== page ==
There are so many factors that encompass a person’s beauty or attractiveness. There’s no debate that an individual’s positivity, personality, and appearance are among the traits that can be beautiful! When it comes to facial appearance plastic surgeons, oral surgeons, and orthodontists are trained with many sets of proportions that are used as the standards of beauty. Most of these proportions are determined genetically and can’t be altered without surgery. However, an orthodontist has the opportunity to greatly affect how your lower face looks by changing the position of the upper and lower lips, which are supported by the position of the teeth in the jaw bones.
Orthodontists assess lip position from the facial photos taken before beginning treatment: your side profile picture, front picture (no smile), and front smiling picture. The side profile view and cephalometric x-ray is used to determine whether the front teeth are flared, pushed back, or in a good position. Here are just a few:
- Lip position from the E-Line: Using a cephalometric x-ray that shows your skeleton and soft tissue from a side profile, a line is drawn from the tip of the nose to the most forward point of the chin. From this line, the most forward points of the upper and lower lips are measured in millimeters. A standard used for caucasians is 2 mm behind this line for the lower lip and 6 mm behind the line for the upper lip. Lips that go too far back make the chin appear quite prominent and lips too far forward cause the chin to look small.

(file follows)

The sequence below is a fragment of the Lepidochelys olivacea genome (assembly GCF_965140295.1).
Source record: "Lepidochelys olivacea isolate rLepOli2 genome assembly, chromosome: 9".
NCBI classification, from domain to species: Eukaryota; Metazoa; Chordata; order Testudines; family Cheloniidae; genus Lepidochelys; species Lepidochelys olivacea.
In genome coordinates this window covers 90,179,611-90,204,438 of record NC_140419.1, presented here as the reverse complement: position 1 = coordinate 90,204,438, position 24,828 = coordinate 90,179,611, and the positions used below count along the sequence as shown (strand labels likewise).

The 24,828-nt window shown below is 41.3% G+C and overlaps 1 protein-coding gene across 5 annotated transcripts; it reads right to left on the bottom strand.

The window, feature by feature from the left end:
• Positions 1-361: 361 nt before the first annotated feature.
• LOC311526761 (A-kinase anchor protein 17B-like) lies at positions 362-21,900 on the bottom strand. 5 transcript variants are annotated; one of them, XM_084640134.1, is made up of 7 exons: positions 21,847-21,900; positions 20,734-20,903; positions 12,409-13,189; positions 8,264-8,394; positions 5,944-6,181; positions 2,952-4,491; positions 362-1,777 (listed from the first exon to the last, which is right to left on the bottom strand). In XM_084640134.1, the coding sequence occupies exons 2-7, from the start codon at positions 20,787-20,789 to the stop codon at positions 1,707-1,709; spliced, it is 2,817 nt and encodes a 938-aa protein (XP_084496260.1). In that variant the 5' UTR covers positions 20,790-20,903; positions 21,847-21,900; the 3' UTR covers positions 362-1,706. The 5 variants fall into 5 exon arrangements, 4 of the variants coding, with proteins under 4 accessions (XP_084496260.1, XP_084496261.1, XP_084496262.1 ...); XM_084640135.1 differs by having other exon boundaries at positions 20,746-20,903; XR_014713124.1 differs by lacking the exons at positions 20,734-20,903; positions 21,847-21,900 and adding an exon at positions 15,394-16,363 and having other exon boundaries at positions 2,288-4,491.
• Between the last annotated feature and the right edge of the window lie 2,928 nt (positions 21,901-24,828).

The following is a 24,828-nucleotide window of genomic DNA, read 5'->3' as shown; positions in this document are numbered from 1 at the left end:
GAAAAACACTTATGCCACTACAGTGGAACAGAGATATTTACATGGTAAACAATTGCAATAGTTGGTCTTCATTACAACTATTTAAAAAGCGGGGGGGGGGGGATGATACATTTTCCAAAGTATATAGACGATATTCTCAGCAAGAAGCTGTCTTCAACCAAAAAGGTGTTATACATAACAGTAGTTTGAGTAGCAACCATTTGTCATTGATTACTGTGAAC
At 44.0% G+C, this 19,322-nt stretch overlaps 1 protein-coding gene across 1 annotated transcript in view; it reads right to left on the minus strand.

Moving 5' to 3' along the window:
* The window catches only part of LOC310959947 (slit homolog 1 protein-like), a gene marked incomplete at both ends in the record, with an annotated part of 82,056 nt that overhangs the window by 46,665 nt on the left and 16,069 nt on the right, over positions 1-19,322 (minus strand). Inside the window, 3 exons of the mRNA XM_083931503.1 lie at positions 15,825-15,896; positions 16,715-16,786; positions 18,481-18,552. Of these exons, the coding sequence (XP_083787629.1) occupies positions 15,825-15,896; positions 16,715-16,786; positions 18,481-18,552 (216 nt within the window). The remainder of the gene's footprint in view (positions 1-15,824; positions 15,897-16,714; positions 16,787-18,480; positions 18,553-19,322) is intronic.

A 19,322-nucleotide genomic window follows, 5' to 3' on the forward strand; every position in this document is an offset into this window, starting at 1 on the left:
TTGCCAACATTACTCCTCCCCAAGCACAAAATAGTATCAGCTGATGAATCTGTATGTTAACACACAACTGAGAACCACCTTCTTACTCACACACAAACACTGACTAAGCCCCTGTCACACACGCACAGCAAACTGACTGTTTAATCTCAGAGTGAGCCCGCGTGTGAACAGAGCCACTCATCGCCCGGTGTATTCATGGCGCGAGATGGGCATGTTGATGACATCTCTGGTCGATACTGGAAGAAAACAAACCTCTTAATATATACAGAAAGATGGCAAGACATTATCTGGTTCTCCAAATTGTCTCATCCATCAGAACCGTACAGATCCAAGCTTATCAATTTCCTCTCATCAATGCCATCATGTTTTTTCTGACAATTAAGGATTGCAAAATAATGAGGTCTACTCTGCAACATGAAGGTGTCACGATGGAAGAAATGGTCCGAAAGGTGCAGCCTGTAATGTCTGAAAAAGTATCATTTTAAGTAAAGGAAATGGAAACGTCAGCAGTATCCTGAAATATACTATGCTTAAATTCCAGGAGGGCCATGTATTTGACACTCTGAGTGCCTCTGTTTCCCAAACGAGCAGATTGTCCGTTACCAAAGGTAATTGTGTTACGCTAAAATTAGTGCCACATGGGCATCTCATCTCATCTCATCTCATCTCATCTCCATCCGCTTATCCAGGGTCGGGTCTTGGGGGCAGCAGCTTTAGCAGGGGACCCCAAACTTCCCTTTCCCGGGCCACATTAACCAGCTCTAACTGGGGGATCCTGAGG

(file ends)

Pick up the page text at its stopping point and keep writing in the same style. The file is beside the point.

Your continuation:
- Facial angle of convexity: Points are made on the soft tissue of the forehead, under the nose, and front of the chin to measure the curvature of a patient’s profile. An ideal profile is considered to be “straight”, although this doesn’t mean that these should line up in a straight line! In general, people with a small lower jaw (mandible) have convex profiles, while people with a large mandible have one that is more concave.
- The angulation of the teeth are measured in degrees and their protrusion or retrusion is measured in millimeters. Both angulation and position of the teeth and the size and position of the upper and lower jaws define what our lower faces look like! Bite problems can be of either skeletal or tooth position origin: these measurements allow orthodontists to determine what the cause of the problems are so that they can best be treated. Dr. Abdoney or Cronauer may suggest the removal of a few teeth and/or jaw surgery to improve a patient’s profile.